Investigating the relationship between individual differences and island sensitivity
Journal / Book Title
Glossa: a journal of general linguistics
It is well-attested that native speakers tend to give low acceptability ratings to sentences that involve movement from within islands, yet the source of island effects remains an active debate. The grammatical account posits that island effects result from syntactic constraints on wh-movement, whereas the resource-limitation view posits that low ratings emerge due to processing-related constraints on the parser, such that islands themselves present processing bottlenecks. The current study addresses this debate by investigating the relationship between island sensitivity and individual differences in cognitive abilities, as it has been argued that the two views make distinct predictions regarding whether a relationship should hold. Building directly on Sprouse et al. (2012a), we tested 102 native English speakers on 4 island types (whether, complex NP, subject, and adjunct islands) using an acceptability judgment task with wh-questions presented in context to quantify island sensitivity and three cognitive tasks to capture individual differences in working memory (via reading span and counting span task) and attentional control (via a number Stroop task). Our methodological approach takes into account several criticisms that have been made of Sprouse et al.’s (2012a; b) work, particularly the criticisms outlined in Hofmeister et al. (2012a; b). Our results reveal strong island sensitivity effects across all island types. However, individual differences in cognitive abilities do not strongly modulate island sensitivity. These results suggest that island effects emerge due to the existence of syntactic constraints and not because of processing difficulties, in line with the grammatical account.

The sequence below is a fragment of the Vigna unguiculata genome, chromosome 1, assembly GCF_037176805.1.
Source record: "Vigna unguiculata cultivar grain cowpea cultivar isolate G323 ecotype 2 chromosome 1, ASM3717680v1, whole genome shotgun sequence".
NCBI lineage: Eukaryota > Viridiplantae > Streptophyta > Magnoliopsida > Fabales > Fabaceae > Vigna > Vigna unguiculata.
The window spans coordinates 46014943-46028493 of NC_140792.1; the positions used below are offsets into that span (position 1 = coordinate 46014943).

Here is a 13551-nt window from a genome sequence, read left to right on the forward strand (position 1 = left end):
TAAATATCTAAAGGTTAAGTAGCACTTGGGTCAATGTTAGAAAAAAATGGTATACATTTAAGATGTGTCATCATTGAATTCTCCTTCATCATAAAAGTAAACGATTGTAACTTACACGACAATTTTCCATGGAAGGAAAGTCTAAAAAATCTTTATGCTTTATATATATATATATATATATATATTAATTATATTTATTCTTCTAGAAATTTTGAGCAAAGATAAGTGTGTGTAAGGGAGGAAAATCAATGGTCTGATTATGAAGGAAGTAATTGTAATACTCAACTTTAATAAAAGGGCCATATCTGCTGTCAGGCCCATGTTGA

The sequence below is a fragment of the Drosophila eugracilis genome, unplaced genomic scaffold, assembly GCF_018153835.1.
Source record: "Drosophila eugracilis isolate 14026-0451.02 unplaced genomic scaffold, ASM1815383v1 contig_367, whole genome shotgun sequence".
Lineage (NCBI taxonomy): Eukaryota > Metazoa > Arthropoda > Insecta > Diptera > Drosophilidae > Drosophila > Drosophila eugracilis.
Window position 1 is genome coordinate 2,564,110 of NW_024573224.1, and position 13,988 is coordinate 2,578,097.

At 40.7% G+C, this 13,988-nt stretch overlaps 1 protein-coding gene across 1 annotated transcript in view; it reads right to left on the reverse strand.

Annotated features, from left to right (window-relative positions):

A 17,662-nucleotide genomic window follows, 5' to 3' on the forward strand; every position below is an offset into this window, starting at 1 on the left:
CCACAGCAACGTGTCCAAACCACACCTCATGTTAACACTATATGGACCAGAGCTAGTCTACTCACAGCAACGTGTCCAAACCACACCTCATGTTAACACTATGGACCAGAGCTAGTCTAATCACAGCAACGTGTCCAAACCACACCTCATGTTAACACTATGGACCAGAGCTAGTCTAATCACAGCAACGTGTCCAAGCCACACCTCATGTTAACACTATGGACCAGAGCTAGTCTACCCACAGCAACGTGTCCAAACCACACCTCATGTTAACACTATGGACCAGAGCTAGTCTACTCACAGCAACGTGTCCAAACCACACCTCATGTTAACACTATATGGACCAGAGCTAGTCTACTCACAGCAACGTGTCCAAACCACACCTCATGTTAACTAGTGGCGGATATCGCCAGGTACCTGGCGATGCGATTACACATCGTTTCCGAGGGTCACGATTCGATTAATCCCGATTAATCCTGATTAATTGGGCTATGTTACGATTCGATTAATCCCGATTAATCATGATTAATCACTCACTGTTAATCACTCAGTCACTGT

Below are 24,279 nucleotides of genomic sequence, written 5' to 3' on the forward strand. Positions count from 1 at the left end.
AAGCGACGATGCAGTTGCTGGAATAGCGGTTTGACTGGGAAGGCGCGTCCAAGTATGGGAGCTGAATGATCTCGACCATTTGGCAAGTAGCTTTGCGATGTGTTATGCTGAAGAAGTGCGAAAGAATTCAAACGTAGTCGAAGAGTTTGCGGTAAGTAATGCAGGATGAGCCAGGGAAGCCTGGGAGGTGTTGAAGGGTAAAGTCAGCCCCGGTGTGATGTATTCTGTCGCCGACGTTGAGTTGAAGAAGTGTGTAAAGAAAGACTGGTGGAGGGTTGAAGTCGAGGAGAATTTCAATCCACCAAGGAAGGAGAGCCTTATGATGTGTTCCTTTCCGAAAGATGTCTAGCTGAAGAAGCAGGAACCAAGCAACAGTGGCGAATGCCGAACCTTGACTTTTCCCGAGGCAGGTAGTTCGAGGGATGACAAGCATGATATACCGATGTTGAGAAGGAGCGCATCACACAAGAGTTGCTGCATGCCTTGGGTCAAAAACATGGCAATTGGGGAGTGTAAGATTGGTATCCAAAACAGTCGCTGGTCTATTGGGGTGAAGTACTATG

MSU Digital Commons Citation
Pham, Catherine; Covey, Lauren; Gabriele, Alison; Aldosari, Saad; and Fiorentino, Robert, "Investigating the relationship between individual differences and island sensitivity" (2020). Department of Linguistics Faculty Scholarship and Creative Works. 42.